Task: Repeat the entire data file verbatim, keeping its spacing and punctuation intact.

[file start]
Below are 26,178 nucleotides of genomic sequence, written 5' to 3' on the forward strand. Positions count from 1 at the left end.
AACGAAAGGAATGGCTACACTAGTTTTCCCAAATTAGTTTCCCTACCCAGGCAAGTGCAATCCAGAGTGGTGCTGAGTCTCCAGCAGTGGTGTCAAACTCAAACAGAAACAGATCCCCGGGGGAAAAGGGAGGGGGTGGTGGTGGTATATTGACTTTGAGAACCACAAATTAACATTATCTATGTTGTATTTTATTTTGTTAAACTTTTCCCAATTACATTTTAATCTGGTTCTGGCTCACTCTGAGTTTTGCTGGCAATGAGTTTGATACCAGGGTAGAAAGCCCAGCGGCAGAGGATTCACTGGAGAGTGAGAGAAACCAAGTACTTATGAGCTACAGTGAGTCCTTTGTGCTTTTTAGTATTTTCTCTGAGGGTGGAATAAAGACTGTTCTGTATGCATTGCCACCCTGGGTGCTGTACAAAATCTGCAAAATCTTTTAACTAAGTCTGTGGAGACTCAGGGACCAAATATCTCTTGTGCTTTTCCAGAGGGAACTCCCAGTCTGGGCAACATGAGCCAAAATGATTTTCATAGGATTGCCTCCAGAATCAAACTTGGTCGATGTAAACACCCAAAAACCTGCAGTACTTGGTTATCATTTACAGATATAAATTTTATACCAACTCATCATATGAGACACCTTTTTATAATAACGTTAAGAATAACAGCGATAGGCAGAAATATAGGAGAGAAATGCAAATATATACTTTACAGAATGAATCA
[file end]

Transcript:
Below are 26,178 nucleotides of genomic sequence, written 5' to 3' on the forward strand. Positions count from 1 at the left end.
AACGAAAGGAATGGCTACACTAGTTTTCCCAAATTAGTTTCCCTACCCAGGCAAGTGCAATCCAGAGTGGTGCTGAGTCTCCAGCAGTGGTGTCAAACTCAAACAGAAACAGATCCCCGGGGGAAAAGGGAGGGGGTGGTGGTGGTATATTGACTTTGAGAACCACAAATTAACATTATCTATGTTGTATTTTATTTTGTTAAACTTTTCCCAATTACATTTTAATCTGGTTCTGGCTCACTCTGAGTTTTGCTGGCAATGAGTTTGATACCAGGGTAGAAAGCCCAGCGGCAGAGGATTCACTGGAGAGTGAGAGAAACCAAGTACTTATGAGCTACAGTGAGTCCTTTGTGCTTTTTAGTATTTTCTCTGAGGGTGGAATAAAGACTGTTCTGTATGCATTGCCACCCTGGGTGCTGTACAAAATCTGCAAAATCTTTTAACTAAGTCTGTGGAGACTCAGGGACCAAATATCTCTTGTGCTTTTCCAGAGGGAACTCCCAGTCTGGGCAACATGAGCCAAAATGATTTTCATAGGATTGCCTCCAGAATCAAACTTGGTCGATGTAAACACCCAAAAACCTGCAGTACTTGGTTATCATTTACAGATATAAATTTTATACCAACTCATCATATGAGACACCTTTTTATAATAACGTTAAGAATAACAGCGATAGGCAGAAATATAGGAGAGAAATGCAAATATATACTTTACAGAATGAATCA